The fallout of the suspected attempted chemical murder in Salisbury has exposed the intricacies of business interruption policies
If James Bond was both incompetent and Russian, he might have pulled off something like the Novichok poisoning in Salisbury in March this year. He isn’t and he didn’t, but someone did and by all accounts, they made a real hash of it.
Not only did the perpetrators fail to kill their intended target, former Russian secret service agent Sergei Skripal, the nerve agent spread far beyond the confines of the Skripal home and across the centre of Salisbury and beyond to the nearby town of Amesbury, claiming the life of Dawn Sturgess.
As a covert assassination, it was an unmitigated failure. But the impact on Salisbury, in particular, has been profound. Estimates suggest that footfall at Salisbury Cathedral, the main attraction, fell by 40% in the week after the incident and was still down 20% by August.
And as is often the case with major incidents, the insurance industry found itself firmly in the spotlight.
A mixed bag
In October, Alistair Cunningham, corporate director for growth, investment and place at Wiltshire Council, said he had experienced a “mixed bag” in terms of insurer response and called on insurance companies to be held “to the highest standards”.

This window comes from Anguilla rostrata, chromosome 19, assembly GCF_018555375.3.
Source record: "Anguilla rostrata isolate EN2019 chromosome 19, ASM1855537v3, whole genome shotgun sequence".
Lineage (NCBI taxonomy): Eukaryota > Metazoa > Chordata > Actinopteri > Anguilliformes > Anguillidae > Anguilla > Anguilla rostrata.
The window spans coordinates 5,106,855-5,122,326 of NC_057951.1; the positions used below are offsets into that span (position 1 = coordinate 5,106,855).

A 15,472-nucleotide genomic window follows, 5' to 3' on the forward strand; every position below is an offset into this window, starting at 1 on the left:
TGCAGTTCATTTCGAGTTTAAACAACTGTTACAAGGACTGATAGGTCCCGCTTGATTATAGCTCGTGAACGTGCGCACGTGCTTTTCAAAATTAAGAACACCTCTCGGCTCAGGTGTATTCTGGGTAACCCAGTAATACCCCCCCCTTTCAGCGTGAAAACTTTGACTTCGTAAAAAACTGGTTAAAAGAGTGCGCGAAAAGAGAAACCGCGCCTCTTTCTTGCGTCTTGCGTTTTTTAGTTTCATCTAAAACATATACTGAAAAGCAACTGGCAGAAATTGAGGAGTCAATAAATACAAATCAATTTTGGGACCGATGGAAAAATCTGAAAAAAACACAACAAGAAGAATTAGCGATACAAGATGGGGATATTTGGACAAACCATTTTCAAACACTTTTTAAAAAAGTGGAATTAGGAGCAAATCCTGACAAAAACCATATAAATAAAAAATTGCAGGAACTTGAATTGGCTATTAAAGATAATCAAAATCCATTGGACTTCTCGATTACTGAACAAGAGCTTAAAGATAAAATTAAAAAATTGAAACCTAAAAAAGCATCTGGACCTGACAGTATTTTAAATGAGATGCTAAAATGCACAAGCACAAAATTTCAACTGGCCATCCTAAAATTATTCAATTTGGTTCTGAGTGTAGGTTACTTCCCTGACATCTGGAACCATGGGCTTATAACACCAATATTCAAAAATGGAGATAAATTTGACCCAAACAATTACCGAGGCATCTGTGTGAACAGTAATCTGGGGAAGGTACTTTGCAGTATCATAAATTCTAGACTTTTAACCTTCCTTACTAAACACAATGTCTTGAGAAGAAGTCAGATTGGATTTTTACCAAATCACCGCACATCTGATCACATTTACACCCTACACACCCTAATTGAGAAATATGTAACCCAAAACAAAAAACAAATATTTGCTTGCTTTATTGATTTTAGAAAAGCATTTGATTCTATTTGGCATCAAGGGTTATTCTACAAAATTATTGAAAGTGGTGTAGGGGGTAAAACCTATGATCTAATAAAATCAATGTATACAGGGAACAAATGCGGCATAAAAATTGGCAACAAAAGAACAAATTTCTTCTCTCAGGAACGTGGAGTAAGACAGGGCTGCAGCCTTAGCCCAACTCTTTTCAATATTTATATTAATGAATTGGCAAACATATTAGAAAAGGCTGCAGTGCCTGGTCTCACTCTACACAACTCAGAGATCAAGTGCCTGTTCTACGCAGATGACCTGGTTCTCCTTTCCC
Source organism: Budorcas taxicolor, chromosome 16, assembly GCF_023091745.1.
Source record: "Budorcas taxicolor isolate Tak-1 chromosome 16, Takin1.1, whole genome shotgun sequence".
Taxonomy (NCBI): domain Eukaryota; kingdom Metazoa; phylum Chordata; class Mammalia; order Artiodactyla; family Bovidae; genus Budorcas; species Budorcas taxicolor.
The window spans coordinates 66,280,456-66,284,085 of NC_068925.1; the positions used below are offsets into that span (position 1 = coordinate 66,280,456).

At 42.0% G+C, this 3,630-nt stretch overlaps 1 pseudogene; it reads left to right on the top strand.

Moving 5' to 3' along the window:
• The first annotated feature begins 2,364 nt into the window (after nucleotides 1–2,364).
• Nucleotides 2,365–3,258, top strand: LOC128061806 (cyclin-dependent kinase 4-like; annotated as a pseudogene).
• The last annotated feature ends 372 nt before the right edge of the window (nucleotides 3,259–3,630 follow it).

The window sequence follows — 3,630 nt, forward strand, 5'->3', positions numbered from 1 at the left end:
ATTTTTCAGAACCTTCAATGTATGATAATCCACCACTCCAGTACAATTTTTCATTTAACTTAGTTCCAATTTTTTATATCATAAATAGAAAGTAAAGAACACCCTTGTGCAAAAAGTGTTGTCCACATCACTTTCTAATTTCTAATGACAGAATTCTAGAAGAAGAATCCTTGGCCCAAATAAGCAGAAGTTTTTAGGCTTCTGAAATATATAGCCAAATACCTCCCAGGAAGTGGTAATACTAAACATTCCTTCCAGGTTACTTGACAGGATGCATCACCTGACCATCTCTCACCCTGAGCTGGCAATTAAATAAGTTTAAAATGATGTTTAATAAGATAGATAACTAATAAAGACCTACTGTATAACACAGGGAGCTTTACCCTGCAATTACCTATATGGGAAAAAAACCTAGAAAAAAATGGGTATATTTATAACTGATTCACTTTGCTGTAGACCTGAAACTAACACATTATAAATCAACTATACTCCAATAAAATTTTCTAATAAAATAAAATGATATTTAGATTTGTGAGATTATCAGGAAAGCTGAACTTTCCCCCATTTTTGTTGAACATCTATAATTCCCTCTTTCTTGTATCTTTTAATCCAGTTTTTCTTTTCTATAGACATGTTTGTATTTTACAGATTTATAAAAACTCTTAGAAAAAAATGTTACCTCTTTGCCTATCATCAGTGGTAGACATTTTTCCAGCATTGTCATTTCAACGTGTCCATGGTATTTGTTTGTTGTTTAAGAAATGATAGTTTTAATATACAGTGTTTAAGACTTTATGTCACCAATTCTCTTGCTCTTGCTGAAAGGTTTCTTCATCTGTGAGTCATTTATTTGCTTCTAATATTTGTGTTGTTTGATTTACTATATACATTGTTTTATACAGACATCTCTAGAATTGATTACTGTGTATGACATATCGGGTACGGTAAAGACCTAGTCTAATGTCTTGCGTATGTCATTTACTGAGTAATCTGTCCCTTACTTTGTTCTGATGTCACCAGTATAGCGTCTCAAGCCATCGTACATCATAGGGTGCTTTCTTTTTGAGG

This kind of rhetoric is new but what exactly has the insurer response been?
Laura Hughes, senior policy adviser for property insurance at the Association of British Insurers, says that although it is difficult for the industry to apply a blanket approach to claims, “insurers have responded sympathetically”.
“It is for individual insurers to make their own decisions regarding ex gratia payments if the required cover is not in place,” she adds.
This view is supported by those on the ground, including Damian Glynn, director and head of financial risks at loss adjusting firm Sedgwick.
He says that even if insurers are paying on an ex gratia basis, the incident brings up an important legal point that needs to be addressed.